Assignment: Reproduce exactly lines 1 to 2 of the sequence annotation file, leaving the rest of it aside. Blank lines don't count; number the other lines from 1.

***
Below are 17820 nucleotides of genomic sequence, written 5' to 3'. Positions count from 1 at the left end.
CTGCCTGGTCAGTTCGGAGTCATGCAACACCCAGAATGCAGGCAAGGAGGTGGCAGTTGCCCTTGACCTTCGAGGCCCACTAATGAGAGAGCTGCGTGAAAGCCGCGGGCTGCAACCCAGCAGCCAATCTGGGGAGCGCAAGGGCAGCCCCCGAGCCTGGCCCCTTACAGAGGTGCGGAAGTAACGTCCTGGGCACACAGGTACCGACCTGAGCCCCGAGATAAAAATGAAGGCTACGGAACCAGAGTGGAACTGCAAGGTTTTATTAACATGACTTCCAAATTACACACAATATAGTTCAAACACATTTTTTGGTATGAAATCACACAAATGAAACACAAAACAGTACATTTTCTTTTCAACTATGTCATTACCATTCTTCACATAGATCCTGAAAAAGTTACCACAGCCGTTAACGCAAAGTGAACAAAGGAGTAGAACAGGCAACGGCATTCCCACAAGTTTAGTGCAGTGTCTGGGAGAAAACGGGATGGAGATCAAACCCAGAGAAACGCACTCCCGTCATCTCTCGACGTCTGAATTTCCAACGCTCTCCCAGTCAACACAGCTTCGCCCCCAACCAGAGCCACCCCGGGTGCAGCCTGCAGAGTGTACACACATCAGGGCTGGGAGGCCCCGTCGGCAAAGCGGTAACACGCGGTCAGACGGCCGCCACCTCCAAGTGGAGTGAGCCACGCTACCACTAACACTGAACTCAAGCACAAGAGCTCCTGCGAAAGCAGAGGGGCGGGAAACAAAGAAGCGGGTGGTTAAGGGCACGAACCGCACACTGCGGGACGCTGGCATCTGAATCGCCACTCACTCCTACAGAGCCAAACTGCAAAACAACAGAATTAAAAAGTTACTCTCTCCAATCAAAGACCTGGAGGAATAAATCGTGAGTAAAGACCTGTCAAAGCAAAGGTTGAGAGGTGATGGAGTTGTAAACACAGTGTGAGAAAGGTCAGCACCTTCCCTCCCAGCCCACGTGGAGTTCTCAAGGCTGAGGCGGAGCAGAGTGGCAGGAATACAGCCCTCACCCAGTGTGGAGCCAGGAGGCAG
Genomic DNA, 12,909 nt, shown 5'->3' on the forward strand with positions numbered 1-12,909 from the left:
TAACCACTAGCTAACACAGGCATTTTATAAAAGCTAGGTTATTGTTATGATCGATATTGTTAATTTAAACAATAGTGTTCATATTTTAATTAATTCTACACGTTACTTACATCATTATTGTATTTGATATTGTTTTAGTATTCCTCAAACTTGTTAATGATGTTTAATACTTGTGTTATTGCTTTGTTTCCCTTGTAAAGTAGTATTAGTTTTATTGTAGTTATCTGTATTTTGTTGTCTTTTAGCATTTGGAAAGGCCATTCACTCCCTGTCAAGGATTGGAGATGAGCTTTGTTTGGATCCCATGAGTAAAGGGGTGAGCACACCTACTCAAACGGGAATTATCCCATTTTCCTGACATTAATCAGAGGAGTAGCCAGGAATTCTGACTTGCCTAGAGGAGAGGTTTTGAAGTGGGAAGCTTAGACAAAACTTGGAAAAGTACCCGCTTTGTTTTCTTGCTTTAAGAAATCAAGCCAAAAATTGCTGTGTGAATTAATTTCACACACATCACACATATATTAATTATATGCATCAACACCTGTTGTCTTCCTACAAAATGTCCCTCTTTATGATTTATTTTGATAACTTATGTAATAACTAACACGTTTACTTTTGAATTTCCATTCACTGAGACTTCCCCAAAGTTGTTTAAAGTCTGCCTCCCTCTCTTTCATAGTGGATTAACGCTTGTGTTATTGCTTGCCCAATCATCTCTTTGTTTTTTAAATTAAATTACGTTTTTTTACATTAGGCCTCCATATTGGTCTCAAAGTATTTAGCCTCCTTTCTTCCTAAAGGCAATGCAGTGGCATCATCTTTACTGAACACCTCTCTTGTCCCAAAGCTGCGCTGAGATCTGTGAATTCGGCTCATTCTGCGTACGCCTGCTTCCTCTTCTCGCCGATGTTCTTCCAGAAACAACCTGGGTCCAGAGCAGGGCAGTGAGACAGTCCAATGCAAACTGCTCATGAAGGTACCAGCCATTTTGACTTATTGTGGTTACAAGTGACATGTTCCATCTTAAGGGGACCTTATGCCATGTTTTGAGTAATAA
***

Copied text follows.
Below are 17820 nucleotides of genomic sequence, written 5' to 3'. Positions count from 1 at the left end.
CTGCCTGGTCAGTTCGGAGTCATGCAACACCCAGAATGCAGGCAAGGAGGTGGCAGTTGCCCTTGACCTTCGAGGCCCACTAATGAGAGAGCTGCGTGAAAGCCGCGGGCTGCAACCCAGCAGCCAATCTGGGGAGCGCAAGGGCAGCCCCCGAGCCTGGCCCCTTACAGAGGTGCGGAAGTAACGTCCTGGGCACACAGGTACCGACCTGAGCCCCGAGATAAAAATGAAGGCTACGGAACCAGAGTGGAACTGCAAGGTTTTATTAACATGACTTCCAAATTACACACAATATAGTTCAAACACATTTTTTGGTATGAAATCACACAAATGAAACACAAAACAGTACATTTTCTTTTCAACTATGTCATTACCATTCTTCACATAGATCCTGAAAAAGTTACCACAGCCGTTAACGCAAAGTGAACAAAGGAGTAGAACAGGCAACGGCATTCCCACAAGTTTAGTGCAGTGTCTGGGAGAAAACGGGATGGAGATCAAACCCAGAGAAACGCACTCCCGTCATCTCTCGACGTCTGAATTTCCAACGCTCTCCCAGTCAACACAGCTTCGCCCCCAACCAGAGCCACCCCGGGTGCAGCCTGCAGAGTGTACACACATCAGGGCTGGGAGGCCCCGTCGGCAAAGCGGTAACACGCGGTCAGACGGCCGCCACCTCCAAGTGGAGTGAGCCACGCTACCACTAACACTGAACTCAAGCACAAGAGCTCCTGCGAAAGCAGAGGGGCGGGAAACAAAGAAGCGGGTGGTTAAGGGCACGAACCGCACACTGCGGGACGCTGGCATCTGAATCGCCACTCACTCCTACAGAGCCAAACTGCAAAACAACAGAATTAAAAAGTTACTCTCTCCAATCAAAGACCTGGAGGAATAAATCGTGAGTAAAGACCTGTCAAAGCAAAGGTTGAGAGGTGATGGAGTTGTAAACACAGTGTGAGAAAGGTCAGCACCTTCCCTCCCAGCCCACGTGGAGTTCTCAAGGCTGAGGCGGAGCAGAGTGGCAGGAATACAGCCCTCACCCAGTGTGGAGCCAGGAGGCAG